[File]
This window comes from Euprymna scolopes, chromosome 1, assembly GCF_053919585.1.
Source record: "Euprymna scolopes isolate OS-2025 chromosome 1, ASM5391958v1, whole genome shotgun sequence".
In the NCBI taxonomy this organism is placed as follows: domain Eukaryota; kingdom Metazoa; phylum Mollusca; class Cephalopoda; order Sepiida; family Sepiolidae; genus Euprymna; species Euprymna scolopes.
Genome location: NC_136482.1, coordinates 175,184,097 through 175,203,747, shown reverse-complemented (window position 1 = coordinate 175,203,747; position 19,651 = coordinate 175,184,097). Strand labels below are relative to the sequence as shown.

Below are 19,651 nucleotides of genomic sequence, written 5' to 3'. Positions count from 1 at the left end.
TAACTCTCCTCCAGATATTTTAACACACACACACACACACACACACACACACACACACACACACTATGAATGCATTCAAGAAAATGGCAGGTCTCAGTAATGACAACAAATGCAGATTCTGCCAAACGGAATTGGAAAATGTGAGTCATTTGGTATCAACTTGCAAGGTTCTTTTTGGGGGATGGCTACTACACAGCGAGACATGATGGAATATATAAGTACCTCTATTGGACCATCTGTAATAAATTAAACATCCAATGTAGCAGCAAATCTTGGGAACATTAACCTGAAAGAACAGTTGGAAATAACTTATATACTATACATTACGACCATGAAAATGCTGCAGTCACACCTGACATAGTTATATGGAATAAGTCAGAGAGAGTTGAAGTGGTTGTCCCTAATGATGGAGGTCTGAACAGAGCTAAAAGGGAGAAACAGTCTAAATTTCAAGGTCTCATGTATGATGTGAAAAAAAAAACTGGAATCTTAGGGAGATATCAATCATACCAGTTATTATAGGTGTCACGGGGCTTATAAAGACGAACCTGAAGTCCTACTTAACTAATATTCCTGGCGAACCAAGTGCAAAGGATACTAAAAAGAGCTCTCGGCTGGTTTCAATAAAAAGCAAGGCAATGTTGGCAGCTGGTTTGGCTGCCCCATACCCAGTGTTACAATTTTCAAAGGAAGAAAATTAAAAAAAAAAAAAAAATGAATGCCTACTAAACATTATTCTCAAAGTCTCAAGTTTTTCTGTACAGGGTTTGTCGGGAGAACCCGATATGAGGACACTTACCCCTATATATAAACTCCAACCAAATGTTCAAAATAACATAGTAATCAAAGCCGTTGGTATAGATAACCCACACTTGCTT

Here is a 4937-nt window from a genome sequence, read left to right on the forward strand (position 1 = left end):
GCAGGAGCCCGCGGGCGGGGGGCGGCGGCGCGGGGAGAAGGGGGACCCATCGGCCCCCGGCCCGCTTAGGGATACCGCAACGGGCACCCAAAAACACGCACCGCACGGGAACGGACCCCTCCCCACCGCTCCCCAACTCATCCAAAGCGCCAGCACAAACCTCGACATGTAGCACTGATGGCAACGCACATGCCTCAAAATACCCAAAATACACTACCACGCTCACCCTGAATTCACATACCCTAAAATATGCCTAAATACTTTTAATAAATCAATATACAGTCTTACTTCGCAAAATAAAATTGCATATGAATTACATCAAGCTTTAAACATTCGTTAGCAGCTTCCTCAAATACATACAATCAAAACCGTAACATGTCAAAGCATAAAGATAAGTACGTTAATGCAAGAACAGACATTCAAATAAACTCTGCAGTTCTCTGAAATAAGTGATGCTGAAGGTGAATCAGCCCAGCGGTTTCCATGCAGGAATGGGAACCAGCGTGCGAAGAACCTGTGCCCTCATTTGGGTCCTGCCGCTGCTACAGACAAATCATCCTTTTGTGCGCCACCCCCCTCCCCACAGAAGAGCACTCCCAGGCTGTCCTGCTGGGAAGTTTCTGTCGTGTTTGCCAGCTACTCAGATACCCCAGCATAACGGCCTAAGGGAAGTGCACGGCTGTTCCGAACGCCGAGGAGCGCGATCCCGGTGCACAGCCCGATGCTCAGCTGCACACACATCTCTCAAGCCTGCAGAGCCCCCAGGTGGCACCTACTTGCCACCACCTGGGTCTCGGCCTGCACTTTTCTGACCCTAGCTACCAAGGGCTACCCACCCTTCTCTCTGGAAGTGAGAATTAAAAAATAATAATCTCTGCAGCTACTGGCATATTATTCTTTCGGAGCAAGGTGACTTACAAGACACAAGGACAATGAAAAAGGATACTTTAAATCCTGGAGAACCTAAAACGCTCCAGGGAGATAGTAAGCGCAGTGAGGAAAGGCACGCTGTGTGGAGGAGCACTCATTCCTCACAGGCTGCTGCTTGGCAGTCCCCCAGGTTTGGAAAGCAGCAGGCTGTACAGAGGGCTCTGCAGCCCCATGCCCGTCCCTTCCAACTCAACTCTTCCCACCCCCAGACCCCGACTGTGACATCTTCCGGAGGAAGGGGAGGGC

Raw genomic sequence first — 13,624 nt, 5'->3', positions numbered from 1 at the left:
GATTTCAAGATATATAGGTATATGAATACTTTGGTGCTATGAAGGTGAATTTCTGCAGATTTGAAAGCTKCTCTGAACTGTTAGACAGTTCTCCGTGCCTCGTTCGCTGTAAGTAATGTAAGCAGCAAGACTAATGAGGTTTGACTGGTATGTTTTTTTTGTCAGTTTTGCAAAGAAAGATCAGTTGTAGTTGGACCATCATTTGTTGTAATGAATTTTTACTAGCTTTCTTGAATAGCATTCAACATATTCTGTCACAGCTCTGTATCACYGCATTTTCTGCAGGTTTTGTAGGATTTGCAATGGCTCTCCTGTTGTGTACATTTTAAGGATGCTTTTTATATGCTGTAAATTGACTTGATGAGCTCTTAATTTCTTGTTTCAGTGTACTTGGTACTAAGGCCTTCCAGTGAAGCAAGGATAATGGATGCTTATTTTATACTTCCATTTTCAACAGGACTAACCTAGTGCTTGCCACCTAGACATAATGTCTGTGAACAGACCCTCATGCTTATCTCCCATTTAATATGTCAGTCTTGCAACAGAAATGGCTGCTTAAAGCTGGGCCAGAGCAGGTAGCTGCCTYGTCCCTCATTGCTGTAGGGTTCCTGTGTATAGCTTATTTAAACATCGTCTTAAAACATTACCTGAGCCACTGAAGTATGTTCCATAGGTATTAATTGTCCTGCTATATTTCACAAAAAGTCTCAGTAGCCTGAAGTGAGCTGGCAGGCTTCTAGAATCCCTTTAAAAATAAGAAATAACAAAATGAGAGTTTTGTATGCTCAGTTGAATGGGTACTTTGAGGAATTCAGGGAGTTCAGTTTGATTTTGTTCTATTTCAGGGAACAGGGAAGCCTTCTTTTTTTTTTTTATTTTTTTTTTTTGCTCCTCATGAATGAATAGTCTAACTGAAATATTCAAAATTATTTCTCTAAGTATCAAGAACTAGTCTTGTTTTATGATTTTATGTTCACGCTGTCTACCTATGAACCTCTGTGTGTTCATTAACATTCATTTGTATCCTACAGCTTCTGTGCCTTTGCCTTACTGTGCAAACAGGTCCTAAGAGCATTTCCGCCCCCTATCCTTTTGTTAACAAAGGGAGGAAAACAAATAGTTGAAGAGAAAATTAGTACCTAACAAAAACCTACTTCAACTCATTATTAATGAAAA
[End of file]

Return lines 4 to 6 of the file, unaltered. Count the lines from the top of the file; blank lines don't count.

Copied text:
Genome location: NC_136482.1, coordinates 175,184,097 through 175,203,747, shown reverse-complemented (window position 1 = coordinate 175,203,747; position 19,651 = coordinate 175,184,097). Strand labels below are relative to the sequence as shown.

Below are 19,651 nucleotides of genomic sequence, written 5' to 3'. Positions count from 1 at the left end.
TAACTCTCCTCCAGATATTTTAACACACACACACACACACACACACACACACACACACACACACTATGAATGCATTCAAGAAAATGGCAGGTCTCAGTAATGACAACAAATGCAGATTCTGCCAAACGGAATTGGAAAATGTGAGTCATTTGGTATCAACTTGCAAGGTTCTTTTTGGGGGATGGCTACTACACAGCGAGACATGATGGAATATATAAGTACCTCTATTGGACCATCTGTAATAAATTAAACATCCAATGTAGCAGCAAATCTTGGGAACATTAACCTGAAAGAACAGTTGGAAATAACTTATATACTATACATTACGACCATGAAAATGCTGCAGTCACACCTGACATAGTTATATGGAATAAGTCAGAGAGAGTTGAAGTGGTTGTCCCTAATGATGGAGGTCTGAACAGAGCTAAAAGGGAGAAACAGTCTAAATTTCAAGGTCTCATGTATGATGTGAAAAAAAAAACTGGAATCTTAGGGAGATATCAATCATACCAGTTATTATAGGTGTCACGGGGCTTATAAAGACGAACCTGAAGTCCTACTTAACTAATATTCCTGGCGAACCAAGTGCAAAGGATACTAAAAAGAGCTCTCGGCTGGTTTCAATAAAAAGCAAGGCAATGTTGGCAGCTGGTTTGGCTGCCCCATACCCAGTGTTACAATTTTCAAAGGAAGAAAATTAAAAAAAAAAAAAAAATGAATGCCTACTAAACATTATTCTCAAAGTCTCAAGTTTTTCTGTACAGGGTTTGTCGGGAGAACCCGATATGAGGACACTTACCCCTATATATAAACTCCAACCAAATGTTCAAAATAACATAGTAATCAAAGCCGTTGGTATAGATAACCCACACTTGCTT